The Pennsylvania Supreme Court decided to uphold Lokuta’s removal from the bench in January 2011, finding she had received a fair trial, regardless of Conahan’s testimony. It also ordered the expungements of the records of 2,401 of those juveniles who were affected.
Charges and pleas
A statement from the U.S. Attorney’s Office for the Middle District of Pennsylvania outlined the charges against the two judges on January 26, 2009. The charges outlined in the information described actions between 2000 and 2007 by both judges to assist in the construction and population of private juvenile facilities operated by the two Pennsylvania Child Care companies, acting in an official capacity in favor of the private facilities over the facility operated by Luzerne County.
The U.S. Attorney charged that in 2002 Conahan, who at the time was President Judge of the court, used his authority to remove funding for the county-operated facility. The judges were alleged to have received “millions of dollars” in payments for the completion of a binding agreement between the court and the private facilities, co-owned by attorney Robert Powell, to use their services and the subsequent closing of the county facility. The methods used to conceal the payments involved several parties and transactions which resulted in allegations of tax evasion against the two. Ciavarella and Conahan were also charged with “Ordering juveniles to be sent to these facilities in which the judges had a financial interest even when Juvenile Probation Officers did not recommend placement,” according to the statement.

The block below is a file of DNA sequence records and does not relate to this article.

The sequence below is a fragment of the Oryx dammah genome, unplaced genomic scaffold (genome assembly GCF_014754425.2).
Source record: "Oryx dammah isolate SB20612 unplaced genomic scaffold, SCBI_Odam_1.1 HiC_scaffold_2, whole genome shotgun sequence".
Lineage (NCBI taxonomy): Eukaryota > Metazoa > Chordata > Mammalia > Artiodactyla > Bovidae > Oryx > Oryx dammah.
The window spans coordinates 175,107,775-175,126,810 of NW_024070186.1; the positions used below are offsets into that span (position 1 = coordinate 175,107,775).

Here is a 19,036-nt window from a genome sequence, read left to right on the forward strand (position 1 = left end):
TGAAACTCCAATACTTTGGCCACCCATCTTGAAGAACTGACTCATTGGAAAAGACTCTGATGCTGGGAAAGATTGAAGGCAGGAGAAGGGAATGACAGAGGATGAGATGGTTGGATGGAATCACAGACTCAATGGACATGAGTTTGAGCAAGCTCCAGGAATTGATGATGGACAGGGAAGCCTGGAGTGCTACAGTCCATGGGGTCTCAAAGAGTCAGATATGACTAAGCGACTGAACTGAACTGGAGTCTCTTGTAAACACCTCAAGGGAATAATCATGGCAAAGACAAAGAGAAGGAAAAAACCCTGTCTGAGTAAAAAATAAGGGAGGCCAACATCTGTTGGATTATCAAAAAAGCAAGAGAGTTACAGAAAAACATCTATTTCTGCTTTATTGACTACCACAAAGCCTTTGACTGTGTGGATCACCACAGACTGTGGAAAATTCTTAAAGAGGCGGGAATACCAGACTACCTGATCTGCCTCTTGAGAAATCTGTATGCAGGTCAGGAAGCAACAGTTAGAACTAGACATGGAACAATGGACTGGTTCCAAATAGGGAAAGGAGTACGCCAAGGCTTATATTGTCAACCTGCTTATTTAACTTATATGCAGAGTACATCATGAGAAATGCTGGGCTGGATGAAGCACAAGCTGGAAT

Original, negotiated plea agreements called for both judges to serve up to seven years in prison, pay fines and restitution, and accept responsibility for the crimes. However, on July 30, 2009, Judge Edwin M. Kosik of Federal District Court in nearby Scranton rejected the plea agreement, citing “post-guilty plea conduct and expressions from the defendants” that he ruled did not satisfy the terms of the agreement. Kosik wrote that Conahan and Ciavarella continued to deny their crimes even in the face of overwhelming evidence, and therefore did not merit sentences that were well below federal sentencing guidelines. Attorneys for the two judges brought a motion requesting reconsideration of the judge’s rejection of the plea agreement. The motion was denied on August 24, 2009, and Ciavarella and Conahan subsequently withdrew their guilty pleas, an action which eventually resulted in a jury trial for Ciavarella and additional charges against the former judges.